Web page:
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Much important social change has been launched by writers who educated their readers while telling a damn good story. James Baldwin, in Go Tell It on the Mountain, highlighted the hypocritical treatment of gay people in the black Christian community—and opened a vital conversation that continues today. He built on an honored tradition: Charles Dickens used Nicholas Nickleby and Oliver Twist to spur massive reforms of the British school-workhouse system. Upton Sinclair’s The Jungle supercharged U.S. labors and triggered a storm of changes in the meat-packing industry. Both Dickens and Sinclair built on the foundation established by Elizabeth Gaskell in her 1854 pro-labor novel North and South.
When I first subscribed to Kate Raphael’s blog twelve years ago, I sometimes joined other readers in posting the comment: “Please write a book!” Ms. Raphael, a Bay Area writer and gay-rights activist, spent each autumn back then in the West Bank, assisting in the olive harvest. She wrote about and photographed what she saw in her work with organizations including Jews for a Free Palestine—families working their groves while Israeli tanks blocked access to water and transportation routes, activists clamoring for media attention to the farmers’ struggles, students and professional people managing their daily lives in a hostile environment. As the seasons passed, her readers came to recognize village and family names. We were disturbed by the confiscation of Raphael’s camera and shocked over her sudden arrest on a vague charge related to refusal to submit to a search of her purse. We later worried after each of her subsequent arrests on increasingly serious charges, and finally her deportation after a nine-month sojourn.
I had seen televised images of houses being bulldozed and olive groves being uprooted, and remember feeling stunned in 2004 when The Economist printed a photo of a freshly erected section of the 25-foot-tall concrete “fence” being constructed by the Israeli government, dividing towns and separating farming families from their ancestral groves and fields. It was this image that led me to Kate Raphael’s writing in the first place.
Raphael’s blogs revealed a phenomenon that in some ways disturbed me even more than the dramatic news images, because she was so accustomed to it that she mentioned it almost in passing: the daily “checkpoints,” with their built-in humiliation and aggravation. A 19-year-old soldier with acne and an Uzi arbitrarily announces that no men over age 25 will pass through today’s roadblock—meaning that a number of people, including teachers, doctors, even police officers, pull out their mobile phones and explain to someone that they won’t be coming to work. Clearly these were not extraordinary events, and in Raphael’s telling, the local people shrugged their way through—managing, for the most part, to keep their resentment well concealed.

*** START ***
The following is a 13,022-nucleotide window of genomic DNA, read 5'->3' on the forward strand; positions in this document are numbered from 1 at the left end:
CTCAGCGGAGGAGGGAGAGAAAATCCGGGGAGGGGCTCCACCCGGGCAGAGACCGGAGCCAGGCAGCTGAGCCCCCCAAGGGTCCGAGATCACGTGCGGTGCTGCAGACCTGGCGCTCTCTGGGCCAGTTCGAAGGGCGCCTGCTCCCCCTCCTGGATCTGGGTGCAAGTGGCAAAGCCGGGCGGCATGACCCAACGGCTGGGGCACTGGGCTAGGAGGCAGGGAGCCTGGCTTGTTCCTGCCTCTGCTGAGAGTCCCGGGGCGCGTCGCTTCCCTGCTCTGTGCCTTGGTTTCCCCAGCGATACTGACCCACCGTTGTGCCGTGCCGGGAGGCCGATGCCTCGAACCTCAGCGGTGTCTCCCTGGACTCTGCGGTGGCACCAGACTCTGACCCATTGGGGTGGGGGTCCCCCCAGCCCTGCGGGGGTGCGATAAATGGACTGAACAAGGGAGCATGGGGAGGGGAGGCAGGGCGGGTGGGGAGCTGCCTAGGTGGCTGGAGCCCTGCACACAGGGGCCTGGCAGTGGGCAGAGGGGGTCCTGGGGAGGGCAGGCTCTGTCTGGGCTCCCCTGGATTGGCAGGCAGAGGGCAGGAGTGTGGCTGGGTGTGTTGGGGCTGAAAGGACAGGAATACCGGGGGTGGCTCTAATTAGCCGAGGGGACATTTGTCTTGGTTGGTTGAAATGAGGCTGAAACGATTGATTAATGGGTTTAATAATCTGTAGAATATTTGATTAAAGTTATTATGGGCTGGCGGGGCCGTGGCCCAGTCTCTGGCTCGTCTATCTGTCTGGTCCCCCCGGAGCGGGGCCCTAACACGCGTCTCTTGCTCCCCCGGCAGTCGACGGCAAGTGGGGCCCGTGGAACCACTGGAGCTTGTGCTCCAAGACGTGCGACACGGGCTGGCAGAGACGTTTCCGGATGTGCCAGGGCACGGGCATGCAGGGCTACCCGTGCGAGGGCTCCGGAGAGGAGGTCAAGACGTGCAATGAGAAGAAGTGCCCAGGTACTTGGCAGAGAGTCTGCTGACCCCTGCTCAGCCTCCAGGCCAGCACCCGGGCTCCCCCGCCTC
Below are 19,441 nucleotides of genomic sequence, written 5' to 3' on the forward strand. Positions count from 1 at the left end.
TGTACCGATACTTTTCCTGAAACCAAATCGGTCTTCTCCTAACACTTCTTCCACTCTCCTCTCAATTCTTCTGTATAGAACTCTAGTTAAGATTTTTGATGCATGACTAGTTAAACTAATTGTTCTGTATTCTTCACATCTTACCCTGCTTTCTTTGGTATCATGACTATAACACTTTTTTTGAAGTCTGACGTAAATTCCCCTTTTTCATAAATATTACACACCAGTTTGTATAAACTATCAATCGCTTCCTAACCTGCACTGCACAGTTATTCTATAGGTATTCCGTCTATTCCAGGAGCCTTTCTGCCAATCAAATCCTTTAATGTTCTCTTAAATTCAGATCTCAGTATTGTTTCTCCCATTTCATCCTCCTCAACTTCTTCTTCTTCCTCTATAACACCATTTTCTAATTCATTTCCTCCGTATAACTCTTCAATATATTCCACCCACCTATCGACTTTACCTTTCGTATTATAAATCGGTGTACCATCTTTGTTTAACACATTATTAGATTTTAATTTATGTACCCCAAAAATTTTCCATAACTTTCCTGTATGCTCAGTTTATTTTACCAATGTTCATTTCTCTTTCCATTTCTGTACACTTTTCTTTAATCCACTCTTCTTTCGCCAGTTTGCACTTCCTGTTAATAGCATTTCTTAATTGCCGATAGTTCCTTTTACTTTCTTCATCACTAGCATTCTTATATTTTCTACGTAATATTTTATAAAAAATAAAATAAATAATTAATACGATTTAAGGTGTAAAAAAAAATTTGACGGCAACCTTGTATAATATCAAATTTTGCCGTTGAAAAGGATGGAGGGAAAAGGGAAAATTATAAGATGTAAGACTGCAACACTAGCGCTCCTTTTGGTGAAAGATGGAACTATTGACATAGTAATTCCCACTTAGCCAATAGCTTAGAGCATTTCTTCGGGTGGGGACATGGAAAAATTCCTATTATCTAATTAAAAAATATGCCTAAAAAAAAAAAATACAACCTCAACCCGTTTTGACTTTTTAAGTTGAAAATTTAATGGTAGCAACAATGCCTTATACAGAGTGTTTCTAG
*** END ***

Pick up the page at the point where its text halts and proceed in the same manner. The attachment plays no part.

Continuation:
Raphael wrote clearly and professionally, and although from year to year she grew increasingly passionate about her observations, she maintained her wry humor. Like other readers, I expected to buy, within a few years, copies of a slim volume of her essays. A great holiday gift for like-minded colleagues!
Imagine my disappointment several months ago when I learned that Kate Raphael would soon be releasing her first book—a murder mystery. I am not a regular reader of mysteries, and I began reading a galley of Murder Under the Bridge expecting to find that the author had compromised in some way. The book quickly pulled me up short. I was chastened and became enthralled with one of the book’s central characters, a Palestinian detective—the only woman on the force, who navigates through the political and military upheaval brought about by the occupation while also dealing with the routine sexist barriers and condescension familiar to all women in male-dominated professions.
At a recent event in San Francisco, Kate Raphael shared, while explaining her love of mysteries: “I learned everything I know about the Navajo Nation from Tony Hillerman.” In Murder Under the Bridge, she tells the world some of what she knows about Palestine, entwined with a complex murder mystery, a chaotic police procedural, and a juicy clandestine lesbian romance.
Kate Raphael speaks touchingly of her childhood devotion to Israel. The Jewish National Fund has long sponsored a “plant a tree in Israel” campaign, to which Raphael and countless other Jewish kids in the U.S. donated money out of their lawn-mowing and babysitting revenues. She has spent her adult life coming to terms with what has been done with the money so innocently donated, and the billions in military aid provided by U.S. taxpayers. She comments ruefully on the irony of “planted trees” that can never replace the uprooted olive groves.
The book offers no stereotyped heroes or villains, and advocates no simple solutions. It throws the reader into the middle of a notoriously intractable political and military conflict. In spite of ourselves, we stay up late hoping that Benny the Israeli police captain will turn out to be the good guy he claims to be. We curse when a boy confesses to a crime we want to believe he could not have committed, and cheer when a hard-bitten Palestinian official lies to his Israeli overseer in order to protect the policewoman who has earned his respect and trust.
Murder Under the Bridge picks up where John Le Carré, another genre-bending author, left off with The Little Drummer Girl, his damn good story embedded in an account of the Palestinian-Israeli conflict.
Kate Raphael is in good company. And so are her fans.
Murder Under the Bridge
By Kate Jessica Raphael
She Writes Press
Paperback, 9781631529603, 333 pp.